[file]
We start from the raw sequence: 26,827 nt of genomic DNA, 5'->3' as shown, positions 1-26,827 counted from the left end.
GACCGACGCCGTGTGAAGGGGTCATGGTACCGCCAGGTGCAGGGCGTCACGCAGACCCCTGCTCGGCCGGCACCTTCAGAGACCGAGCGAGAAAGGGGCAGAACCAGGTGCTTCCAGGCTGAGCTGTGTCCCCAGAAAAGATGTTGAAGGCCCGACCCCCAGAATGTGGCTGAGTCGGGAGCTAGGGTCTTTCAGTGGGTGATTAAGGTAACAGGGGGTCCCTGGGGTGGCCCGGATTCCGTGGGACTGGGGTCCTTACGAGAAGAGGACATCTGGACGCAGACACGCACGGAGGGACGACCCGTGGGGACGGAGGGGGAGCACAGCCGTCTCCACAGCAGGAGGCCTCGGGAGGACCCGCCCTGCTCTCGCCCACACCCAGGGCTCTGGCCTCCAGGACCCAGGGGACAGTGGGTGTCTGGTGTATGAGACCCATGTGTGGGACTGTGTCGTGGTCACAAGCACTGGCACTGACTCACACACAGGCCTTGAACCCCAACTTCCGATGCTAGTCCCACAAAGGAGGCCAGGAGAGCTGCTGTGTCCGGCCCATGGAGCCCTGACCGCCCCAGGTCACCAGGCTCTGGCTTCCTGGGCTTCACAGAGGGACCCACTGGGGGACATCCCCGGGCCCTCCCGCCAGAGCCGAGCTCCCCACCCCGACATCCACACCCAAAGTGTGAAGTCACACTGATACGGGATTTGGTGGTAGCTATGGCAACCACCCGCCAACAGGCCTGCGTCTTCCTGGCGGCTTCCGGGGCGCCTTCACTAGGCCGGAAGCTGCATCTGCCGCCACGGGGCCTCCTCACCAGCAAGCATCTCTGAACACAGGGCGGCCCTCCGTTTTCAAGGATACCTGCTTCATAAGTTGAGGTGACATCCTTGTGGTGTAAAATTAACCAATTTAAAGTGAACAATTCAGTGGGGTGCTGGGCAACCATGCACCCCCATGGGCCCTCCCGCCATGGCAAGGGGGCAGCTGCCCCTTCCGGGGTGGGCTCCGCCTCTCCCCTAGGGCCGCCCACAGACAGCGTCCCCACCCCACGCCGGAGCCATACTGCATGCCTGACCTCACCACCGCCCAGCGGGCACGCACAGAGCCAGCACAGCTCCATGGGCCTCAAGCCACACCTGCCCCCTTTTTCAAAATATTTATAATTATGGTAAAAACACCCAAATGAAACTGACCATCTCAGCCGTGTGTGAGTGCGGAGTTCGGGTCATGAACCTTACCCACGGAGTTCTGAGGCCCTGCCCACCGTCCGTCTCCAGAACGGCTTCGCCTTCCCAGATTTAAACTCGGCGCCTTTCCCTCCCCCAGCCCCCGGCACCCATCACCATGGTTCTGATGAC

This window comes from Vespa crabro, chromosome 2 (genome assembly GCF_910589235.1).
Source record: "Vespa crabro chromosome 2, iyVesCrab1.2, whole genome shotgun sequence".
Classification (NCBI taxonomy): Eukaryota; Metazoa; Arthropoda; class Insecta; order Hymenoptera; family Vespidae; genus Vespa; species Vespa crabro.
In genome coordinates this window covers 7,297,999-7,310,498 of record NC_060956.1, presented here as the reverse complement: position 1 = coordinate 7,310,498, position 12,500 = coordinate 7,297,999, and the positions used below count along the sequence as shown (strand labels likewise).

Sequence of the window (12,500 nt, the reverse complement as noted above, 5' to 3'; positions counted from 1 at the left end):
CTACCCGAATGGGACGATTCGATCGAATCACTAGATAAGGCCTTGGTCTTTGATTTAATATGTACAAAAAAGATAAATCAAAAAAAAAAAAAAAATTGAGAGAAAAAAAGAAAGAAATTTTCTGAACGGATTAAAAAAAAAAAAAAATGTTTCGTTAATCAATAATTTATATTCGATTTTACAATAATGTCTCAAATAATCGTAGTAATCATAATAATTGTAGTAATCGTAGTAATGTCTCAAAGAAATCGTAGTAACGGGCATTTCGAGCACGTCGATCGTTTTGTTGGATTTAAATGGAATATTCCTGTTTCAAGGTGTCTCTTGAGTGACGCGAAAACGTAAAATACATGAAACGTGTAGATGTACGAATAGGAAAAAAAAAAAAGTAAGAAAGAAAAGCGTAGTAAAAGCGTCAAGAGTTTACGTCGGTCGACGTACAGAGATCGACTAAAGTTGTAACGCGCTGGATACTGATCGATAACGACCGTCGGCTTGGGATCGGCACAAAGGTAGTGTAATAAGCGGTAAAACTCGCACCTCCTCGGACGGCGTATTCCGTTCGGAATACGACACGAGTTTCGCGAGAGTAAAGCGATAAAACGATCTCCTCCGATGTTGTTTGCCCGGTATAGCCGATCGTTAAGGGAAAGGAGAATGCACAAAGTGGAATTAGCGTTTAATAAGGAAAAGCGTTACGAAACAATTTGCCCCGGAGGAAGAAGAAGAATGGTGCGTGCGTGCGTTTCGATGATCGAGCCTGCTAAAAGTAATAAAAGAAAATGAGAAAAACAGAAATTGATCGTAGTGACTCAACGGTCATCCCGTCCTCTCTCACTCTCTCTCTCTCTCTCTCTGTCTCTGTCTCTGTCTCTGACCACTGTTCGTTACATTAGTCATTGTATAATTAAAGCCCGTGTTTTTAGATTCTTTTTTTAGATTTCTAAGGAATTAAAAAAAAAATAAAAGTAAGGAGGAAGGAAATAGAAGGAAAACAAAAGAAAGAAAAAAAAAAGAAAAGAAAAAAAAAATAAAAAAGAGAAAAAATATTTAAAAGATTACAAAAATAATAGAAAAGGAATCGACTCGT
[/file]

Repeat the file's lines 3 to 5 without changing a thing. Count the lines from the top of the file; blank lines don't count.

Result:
This window comes from Vespa crabro, chromosome 2 (genome assembly GCF_910589235.1).
Source record: "Vespa crabro chromosome 2, iyVesCrab1.2, whole genome shotgun sequence".
Classification (NCBI taxonomy): Eukaryota; Metazoa; Arthropoda; class Insecta; order Hymenoptera; family Vespidae; genus Vespa; species Vespa crabro.